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NCJ Number: 228109 Find in a Library
Title: Beyond Politics and Positions: A Call for Collaboration Between Family Court and Domestic Violence Professionals
Journal: Juvenile and Family Court Journal  Volume:59  Issue:3  Dated:Summer 2008  Pages:19-37
Author(s): Peter Salem; Billie Lee Dunford-Jackson
Date Published: 2008
Page Count: 19
Publisher: http://www.wiley.com 
Type: Report (Study/Research)
Format: Article
Language: English
Country: United States of America
Annotation: This article examines the practical, political, definitional, and ideological difference between Family Court and Domestic Violence Professionals.
Abstract: The professional communities addressed by this paper are not monolithic. Members within each have different jobs, personal experiences, and beliefs, all of which create different perspectives. The more each community knows about the variables ad nuances represented within the other, the easier communicating will be. Important to note are the examples of jurisdictions where family court professionals and domestic violence advocates have worked in harmony. Organizations such as the Association of Family and Conciliation Courts (AFCC) and the National Council of Juvenile and Family Court Judges (NCJFCJ) are uniquely situated to help acquaint the communities with each other more fully and to foster existing collaborations, realizing that they have a practical, if not moral, imperative to do so. This article offers a substantive analysis of reason for the division among all the professional communities; raises awareness of the important related political considerations, and provides both motivation and constructive ideas on moving beyond politics and positions to collaborate with one another. Part II of this article identifies the nature of the domestic violence advocacy and family court communities, and their respective impacts on the justice system. Part III sets forth the case for collaboration. Part IV examines the practical, political, definitional, and ideological challenges that confront the professional communities when struggling to work together. Part V highlights the current collaborations. Part VI provides some suggestions as to how the professional communities might move forward together. References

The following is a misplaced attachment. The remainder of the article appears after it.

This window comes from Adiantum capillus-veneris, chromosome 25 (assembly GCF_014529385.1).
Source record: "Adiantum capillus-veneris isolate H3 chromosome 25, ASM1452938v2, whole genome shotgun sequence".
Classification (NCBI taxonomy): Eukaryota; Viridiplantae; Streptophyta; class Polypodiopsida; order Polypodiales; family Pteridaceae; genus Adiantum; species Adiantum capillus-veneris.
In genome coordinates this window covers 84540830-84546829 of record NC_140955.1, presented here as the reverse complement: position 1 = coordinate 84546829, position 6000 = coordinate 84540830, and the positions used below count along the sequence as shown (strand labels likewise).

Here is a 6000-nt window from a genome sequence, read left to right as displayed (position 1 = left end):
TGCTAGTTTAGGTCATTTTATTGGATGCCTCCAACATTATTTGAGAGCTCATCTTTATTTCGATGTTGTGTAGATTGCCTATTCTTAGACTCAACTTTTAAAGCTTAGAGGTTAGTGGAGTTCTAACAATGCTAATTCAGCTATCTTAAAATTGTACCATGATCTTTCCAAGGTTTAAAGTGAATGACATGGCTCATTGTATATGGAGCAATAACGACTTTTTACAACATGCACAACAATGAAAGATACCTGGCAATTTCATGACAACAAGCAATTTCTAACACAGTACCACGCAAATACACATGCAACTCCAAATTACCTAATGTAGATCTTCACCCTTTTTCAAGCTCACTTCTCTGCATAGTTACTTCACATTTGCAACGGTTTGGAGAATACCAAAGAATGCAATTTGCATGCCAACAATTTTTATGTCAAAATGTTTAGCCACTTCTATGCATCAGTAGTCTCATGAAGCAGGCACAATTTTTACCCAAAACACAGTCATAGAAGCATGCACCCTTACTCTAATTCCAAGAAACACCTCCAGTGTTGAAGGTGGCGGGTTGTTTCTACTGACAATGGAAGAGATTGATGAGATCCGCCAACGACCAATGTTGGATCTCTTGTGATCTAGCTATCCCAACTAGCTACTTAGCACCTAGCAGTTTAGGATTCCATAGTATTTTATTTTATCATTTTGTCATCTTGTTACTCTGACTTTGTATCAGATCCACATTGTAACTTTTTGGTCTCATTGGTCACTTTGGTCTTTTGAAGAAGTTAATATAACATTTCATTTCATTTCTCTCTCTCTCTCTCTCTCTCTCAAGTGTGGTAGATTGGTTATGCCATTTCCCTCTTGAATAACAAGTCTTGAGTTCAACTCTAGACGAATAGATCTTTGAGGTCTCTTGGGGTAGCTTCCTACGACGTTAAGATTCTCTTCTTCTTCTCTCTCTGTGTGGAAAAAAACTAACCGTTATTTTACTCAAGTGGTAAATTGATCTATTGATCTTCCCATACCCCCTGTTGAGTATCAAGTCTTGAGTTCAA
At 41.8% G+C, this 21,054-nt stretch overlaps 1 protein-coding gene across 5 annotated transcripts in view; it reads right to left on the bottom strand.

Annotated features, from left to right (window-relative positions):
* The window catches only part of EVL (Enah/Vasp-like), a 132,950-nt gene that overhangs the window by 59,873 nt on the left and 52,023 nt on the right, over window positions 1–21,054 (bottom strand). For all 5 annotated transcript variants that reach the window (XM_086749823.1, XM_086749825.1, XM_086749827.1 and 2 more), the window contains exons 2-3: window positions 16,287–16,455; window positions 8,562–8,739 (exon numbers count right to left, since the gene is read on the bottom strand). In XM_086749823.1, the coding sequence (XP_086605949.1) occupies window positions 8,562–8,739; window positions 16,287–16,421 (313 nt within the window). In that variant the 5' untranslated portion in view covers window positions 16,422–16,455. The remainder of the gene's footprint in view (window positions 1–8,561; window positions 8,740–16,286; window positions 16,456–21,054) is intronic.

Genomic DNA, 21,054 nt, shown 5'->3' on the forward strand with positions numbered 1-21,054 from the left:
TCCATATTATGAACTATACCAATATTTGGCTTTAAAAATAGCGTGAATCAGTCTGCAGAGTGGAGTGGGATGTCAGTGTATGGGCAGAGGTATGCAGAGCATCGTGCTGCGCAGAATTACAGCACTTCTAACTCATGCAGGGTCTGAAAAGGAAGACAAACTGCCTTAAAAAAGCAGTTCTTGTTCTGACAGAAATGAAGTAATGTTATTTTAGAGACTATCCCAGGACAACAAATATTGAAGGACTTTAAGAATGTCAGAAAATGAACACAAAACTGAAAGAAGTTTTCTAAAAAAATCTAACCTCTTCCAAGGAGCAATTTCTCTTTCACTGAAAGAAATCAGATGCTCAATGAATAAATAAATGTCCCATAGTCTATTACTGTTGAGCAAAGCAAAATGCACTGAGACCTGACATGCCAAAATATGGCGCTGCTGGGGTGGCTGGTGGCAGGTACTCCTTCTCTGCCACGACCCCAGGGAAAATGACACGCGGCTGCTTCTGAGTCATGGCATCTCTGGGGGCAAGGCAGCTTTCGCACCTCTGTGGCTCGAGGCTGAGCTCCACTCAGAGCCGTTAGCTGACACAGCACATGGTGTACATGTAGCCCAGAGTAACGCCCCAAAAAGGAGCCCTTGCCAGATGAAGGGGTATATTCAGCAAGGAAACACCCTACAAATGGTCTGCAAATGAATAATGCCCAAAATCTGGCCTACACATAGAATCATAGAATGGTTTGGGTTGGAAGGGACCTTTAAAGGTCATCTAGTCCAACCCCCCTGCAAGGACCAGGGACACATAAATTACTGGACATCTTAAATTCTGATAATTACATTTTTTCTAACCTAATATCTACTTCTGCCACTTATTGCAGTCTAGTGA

Main Term(s): Domestic violence causes; Reform
Index Term(s): Domestic assault; Family advocacy programs; Family courts; Violence prevention
To cite this abstract, use the following link:
http://www.ncjrs.gov/App/publications/abstract.aspx?ID=250121

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